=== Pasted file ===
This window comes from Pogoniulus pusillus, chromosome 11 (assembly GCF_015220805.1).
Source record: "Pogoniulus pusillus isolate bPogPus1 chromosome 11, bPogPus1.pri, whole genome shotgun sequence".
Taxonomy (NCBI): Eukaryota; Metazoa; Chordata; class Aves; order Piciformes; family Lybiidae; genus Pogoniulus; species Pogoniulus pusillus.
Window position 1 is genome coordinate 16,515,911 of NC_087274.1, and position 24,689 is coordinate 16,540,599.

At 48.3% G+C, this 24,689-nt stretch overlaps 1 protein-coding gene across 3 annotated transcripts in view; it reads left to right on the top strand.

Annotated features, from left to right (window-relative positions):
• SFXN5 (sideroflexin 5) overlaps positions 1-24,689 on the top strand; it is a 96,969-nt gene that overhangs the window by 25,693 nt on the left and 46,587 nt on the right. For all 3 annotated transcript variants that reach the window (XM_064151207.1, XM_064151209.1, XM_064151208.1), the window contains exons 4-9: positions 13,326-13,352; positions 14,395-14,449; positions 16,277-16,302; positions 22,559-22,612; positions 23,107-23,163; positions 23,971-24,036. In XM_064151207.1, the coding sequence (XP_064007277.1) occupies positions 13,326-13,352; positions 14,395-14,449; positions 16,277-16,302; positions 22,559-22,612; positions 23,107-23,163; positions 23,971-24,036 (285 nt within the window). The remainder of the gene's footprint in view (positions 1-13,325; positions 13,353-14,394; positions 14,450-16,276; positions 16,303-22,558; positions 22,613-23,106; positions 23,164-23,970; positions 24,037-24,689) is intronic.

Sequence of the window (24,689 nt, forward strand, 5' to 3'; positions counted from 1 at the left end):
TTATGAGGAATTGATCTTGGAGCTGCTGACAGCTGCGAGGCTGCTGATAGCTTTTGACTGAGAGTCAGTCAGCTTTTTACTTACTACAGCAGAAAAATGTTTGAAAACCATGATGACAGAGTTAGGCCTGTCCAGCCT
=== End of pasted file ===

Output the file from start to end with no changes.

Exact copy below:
This window comes from Pogoniulus pusillus, chromosome 11 (assembly GCF_015220805.1).
Source record: "Pogoniulus pusillus isolate bPogPus1 chromosome 11, bPogPus1.pri, whole genome shotgun sequence".
Taxonomy (NCBI): Eukaryota; Metazoa; Chordata; class Aves; order Piciformes; family Lybiidae; genus Pogoniulus; species Pogoniulus pusillus.
Window position 1 is genome coordinate 16,515,911 of NC_087274.1, and position 24,689 is coordinate 16,540,599.

At 48.3% G+C, this 24,689-nt stretch overlaps 1 protein-coding gene across 3 annotated transcripts in view; it reads left to right on the top strand.

Annotated features, from left to right (window-relative positions):
• SFXN5 (sideroflexin 5) overlaps positions 1-24,689 on the top strand; it is a 96,969-nt gene that overhangs the window by 25,693 nt on the left and 46,587 nt on the right. For all 3 annotated transcript variants that reach the window (XM_064151207.1, XM_064151209.1, XM_064151208.1), the window contains exons 4-9: positions 13,326-13,352; positions 14,395-14,449; positions 16,277-16,302; positions 22,559-22,612; positions 23,107-23,163; positions 23,971-24,036. In XM_064151207.1, the coding sequence (XP_064007277.1) occupies positions 13,326-13,352; positions 14,395-14,449; positions 16,277-16,302; positions 22,559-22,612; positions 23,107-23,163; positions 23,971-24,036 (285 nt within the window). The remainder of the gene's footprint in view (positions 1-13,325; positions 13,353-14,394; positions 14,450-16,276; positions 16,303-22,558; positions 22,613-23,106; positions 23,164-23,970; positions 24,037-24,689) is intronic.

Sequence of the window (24,689 nt, forward strand, 5' to 3'; positions counted from 1 at the left end):
TTATGAGGAATTGATCTTGGAGCTGCTGACAGCTGCGAGGCTGCTGATAGCTTTTGACTGAGAGTCAGTCAGCTTTTTACTTACTACAGCAGAAAAATGTTTGAAAACCATGATGACAGAGTTAGGCCTGTCCAGCCT